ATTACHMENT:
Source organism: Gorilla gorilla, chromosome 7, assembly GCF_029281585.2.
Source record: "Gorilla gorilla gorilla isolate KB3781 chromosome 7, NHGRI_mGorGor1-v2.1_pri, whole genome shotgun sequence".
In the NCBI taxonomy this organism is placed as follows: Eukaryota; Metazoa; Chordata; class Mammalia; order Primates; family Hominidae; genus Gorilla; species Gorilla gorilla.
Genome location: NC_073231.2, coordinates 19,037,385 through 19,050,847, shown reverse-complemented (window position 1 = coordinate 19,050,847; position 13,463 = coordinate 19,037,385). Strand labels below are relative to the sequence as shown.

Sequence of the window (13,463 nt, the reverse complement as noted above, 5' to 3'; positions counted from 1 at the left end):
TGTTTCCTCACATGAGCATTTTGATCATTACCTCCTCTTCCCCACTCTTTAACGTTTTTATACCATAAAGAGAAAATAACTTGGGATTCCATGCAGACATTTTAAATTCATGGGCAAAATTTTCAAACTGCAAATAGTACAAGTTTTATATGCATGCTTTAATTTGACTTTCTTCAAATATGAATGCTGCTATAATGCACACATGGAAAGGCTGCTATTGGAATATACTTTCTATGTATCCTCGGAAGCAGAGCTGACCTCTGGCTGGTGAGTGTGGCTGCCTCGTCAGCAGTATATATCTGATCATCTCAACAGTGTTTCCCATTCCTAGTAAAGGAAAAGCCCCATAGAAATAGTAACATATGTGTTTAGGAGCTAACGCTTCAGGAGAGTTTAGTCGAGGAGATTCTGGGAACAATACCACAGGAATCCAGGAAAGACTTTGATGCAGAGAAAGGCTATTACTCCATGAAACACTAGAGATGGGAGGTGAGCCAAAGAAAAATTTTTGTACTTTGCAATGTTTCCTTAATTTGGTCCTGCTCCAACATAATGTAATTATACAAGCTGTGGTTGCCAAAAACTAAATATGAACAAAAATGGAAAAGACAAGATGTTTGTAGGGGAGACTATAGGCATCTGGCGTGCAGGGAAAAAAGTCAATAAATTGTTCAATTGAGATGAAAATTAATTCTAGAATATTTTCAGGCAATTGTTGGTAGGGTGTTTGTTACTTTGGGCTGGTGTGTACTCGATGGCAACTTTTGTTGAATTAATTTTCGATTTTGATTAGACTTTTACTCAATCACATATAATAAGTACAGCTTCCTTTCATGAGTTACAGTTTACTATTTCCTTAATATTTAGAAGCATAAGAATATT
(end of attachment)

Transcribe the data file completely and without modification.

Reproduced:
Source organism: Gorilla gorilla, chromosome 7, assembly GCF_029281585.2.
Source record: "Gorilla gorilla gorilla isolate KB3781 chromosome 7, NHGRI_mGorGor1-v2.1_pri, whole genome shotgun sequence".
In the NCBI taxonomy this organism is placed as follows: Eukaryota; Metazoa; Chordata; class Mammalia; order Primates; family Hominidae; genus Gorilla; species Gorilla gorilla.
Genome location: NC_073231.2, coordinates 19,037,385 through 19,050,847, shown reverse-complemented (window position 1 = coordinate 19,050,847; position 13,463 = coordinate 19,037,385). Strand labels below are relative to the sequence as shown.

Sequence of the window (13,463 nt, the reverse complement as noted above, 5' to 3'; positions counted from 1 at the left end):
TGTTTCCTCACATGAGCATTTTGATCATTACCTCCTCTTCCCCACTCTTTAACGTTTTTATACCATAAAGAGAAAATAACTTGGGATTCCATGCAGACATTTTAAATTCATGGGCAAAATTTTCAAACTGCAAATAGTACAAGTTTTATATGCATGCTTTAATTTGACTTTCTTCAAATATGAATGCTGCTATAATGCACACATGGAAAGGCTGCTATTGGAATATACTTTCTATGTATCCTCGGAAGCAGAGCTGACCTCTGGCTGGTGAGTGTGGCTGCCTCGTCAGCAGTATATATCTGATCATCTCAACAGTGTTTCCCATTCCTAGTAAAGGAAAAGCCCCATAGAAATAGTAACATATGTGTTTAGGAGCTAACGCTTCAGGAGAGTTTAGTCGAGGAGATTCTGGGAACAATACCACAGGAATCCAGGAAAGACTTTGATGCAGAGAAAGGCTATTACTCCATGAAACACTAGAGATGGGAGGTGAGCCAAAGAAAAATTTTTGTACTTTGCAATGTTTCCTTAATTTGGTCCTGCTCCAACATAATGTAATTATACAAGCTGTGGTTGCCAAAAACTAAATATGAACAAAAATGGAAAAGACAAGATGTTTGTAGGGGAGACTATAGGCATCTGGCGTGCAGGGAAAAAAGTCAATAAATTGTTCAATTGAGATGAAAATTAATTCTAGAATATTTTCAGGCAATTGTTGGTAGGGTGTTTGTTACTTTGGGCTGGTGTGTACTCGATGGCAACTTTTGTTGAATTAATTTTCGATTTTGATTAGACTTTTACTCAATCACATATAATAAGTACAGCTTCCTTTCATGAGTTACAGTTTACTATTTCCTTAATATTTAGAAGCATAAGAATATT